The Hall of Einar Sunday Review #14
Hello and welcome to my Sunday Review. Every week I read great wildlife and nature books, see engrossing websites and hear wonderful new music – this is my chance to bring you all the best I’ve experienced – every Sunday.
If it’s folk, or independent, or about wildlife, nature or Orkney I may love it, and so may you.
Ballads Vol. 1 – Iona Fyfe
If you’re a follower of this blog then you must love long narratives of death and despair, right? If so, then Ballads Vol. 1 by Iona Fyfe will be perfect for you. Six songs, sung unaccompanied, in glorious Scots by one of the finest singers I’ve heard.
Iona’s a much celebrated singer and winner of Scots Singer of the Year at the MG ALBA Scots Trad Music Awards 2018. In June 2020 she released Volume 1 in what I hope will be a long-running series. Take a listen:
The six songs come with a comprehensive booklet of sources and analysis which gives insight into the origins of the original tales and the journey they have gone through in the hands and voices of many singers. People have been singing tales of domestic violence, young lovers eloping and families being burned to death for centuries and the vast majority of our current population have lost touch with these stories and this style of singing. These ballads are who we are and we ignore them at our peril.
Iona’s Bandcamp is where you can buy her music: ionafyfe.bandcamp Utterly fabulous. Do catch Iona performing live on the Internet if you can; witty, informal and full of emotion, her performances live long in the memory, and, with her help, so will these jewel-like relics of our culture.
Solan Goose – Erland Cooper
I first heard an Erland Cooper song ten years ago while I was driving. I knew it was just my kind of thing as soon as I heard it. Over a four hour journey I tried to remember his name and the song and failed. Several days later I remembered how great it was and tried to find it on the track listing of the show of the night I was travelling. I failed. Imagine my delight when I found it; Erland and the Carnival and Trouble In Mind. I still love it. After several creative and inventive albums with progressive folk rock settings he’s reinvented his public persona as a purveyor of contemplative soundscapes.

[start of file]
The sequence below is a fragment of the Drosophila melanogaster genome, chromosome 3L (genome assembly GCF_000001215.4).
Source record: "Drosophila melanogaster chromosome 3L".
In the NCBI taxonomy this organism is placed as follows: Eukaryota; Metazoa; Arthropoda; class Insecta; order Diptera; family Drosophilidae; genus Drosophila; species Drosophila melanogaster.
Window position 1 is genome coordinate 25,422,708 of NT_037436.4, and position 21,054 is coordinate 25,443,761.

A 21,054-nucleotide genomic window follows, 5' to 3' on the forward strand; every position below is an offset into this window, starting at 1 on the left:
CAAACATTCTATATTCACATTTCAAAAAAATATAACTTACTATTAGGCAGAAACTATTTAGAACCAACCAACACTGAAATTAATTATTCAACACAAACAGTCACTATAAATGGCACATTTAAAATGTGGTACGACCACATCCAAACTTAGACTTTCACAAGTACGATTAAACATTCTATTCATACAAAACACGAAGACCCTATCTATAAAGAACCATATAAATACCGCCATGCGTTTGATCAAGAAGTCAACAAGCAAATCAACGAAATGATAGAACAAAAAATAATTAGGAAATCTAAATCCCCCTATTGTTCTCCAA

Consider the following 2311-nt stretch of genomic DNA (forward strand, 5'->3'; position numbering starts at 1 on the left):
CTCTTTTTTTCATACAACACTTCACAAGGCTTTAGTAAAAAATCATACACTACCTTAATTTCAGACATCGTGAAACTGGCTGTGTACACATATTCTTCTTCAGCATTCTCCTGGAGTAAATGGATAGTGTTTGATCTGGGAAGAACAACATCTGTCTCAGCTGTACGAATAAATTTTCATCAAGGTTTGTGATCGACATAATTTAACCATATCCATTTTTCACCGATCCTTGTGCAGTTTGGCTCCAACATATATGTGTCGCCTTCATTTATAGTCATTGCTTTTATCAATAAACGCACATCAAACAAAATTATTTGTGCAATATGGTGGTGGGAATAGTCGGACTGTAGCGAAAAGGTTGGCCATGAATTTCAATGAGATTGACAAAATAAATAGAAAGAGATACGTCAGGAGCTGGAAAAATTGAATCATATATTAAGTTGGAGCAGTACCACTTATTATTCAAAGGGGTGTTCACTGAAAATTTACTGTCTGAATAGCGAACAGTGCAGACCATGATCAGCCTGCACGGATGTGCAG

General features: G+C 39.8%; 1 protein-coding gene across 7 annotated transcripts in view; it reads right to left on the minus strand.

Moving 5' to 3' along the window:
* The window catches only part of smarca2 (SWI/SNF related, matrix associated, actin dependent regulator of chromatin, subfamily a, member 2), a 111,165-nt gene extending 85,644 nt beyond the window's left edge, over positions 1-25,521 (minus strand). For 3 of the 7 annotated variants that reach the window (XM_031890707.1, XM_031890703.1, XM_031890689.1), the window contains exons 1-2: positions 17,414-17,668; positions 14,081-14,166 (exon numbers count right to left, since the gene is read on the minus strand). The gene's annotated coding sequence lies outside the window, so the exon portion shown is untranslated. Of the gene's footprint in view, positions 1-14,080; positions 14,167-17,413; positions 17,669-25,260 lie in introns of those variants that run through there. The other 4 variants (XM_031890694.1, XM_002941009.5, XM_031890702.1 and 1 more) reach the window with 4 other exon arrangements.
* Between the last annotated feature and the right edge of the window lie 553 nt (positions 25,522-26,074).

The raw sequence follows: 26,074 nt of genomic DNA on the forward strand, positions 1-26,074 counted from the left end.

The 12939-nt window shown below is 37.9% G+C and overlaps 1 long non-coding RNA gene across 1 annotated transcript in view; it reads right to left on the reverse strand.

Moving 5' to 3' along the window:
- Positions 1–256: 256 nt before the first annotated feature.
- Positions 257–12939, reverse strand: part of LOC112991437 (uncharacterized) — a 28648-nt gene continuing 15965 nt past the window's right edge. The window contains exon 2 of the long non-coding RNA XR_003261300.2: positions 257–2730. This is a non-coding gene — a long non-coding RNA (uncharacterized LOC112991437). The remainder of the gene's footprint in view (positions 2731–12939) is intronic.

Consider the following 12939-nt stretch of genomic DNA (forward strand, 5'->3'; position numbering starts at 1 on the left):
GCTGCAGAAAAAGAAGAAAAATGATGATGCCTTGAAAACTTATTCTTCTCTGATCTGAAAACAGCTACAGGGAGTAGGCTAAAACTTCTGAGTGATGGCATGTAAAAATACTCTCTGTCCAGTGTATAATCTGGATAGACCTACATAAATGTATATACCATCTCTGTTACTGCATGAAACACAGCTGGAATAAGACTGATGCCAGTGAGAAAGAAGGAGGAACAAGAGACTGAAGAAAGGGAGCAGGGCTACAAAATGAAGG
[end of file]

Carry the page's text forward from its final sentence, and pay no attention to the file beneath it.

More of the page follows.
Erland is an Orcadian who works with art installations and soundtracks, uses field recordings and classical instrument players. I asked my fried Martin how he thought that someone young from Orkney could go to London and suddenly be recording in Damon Albarn’s studio, forming a band with multi-instrumentalist Simon Tong (formerly of The Verve, Blur and The Good, the Bad & the Queen), and drummer/engineer David Nock (The Orb, The Cult, The Fireman, David Gilmour, Paul McCartney) and having Paul Weller record backing vocals and guitar. His answer? “He’s just really talented”
Solan Goose is an ode to escapism, written to ease personal anxiety working in a busy city, through soothing piano, strings, electronics and wild bird calls. The titles of the tracks on Solan Goose are Orkney dialect names for birds. Solan Goose is Orkney for Gannet.
It’s immersive, charming, quirky, inventive and beautifully done. You can buy it or stream it from any of these links.
Or you can buy it from Amazon, destroy the planet, increase the wealth of the world’s richest man, and give me a percentage:
Do luxuriate in the sound of Erland Cooper. “He’s just really talented.”
That’s it for this week. I’ll be back with more reviews of things you might adore next Sunday.
In the meantime, I wish you a great week. Keep safe, everyone.
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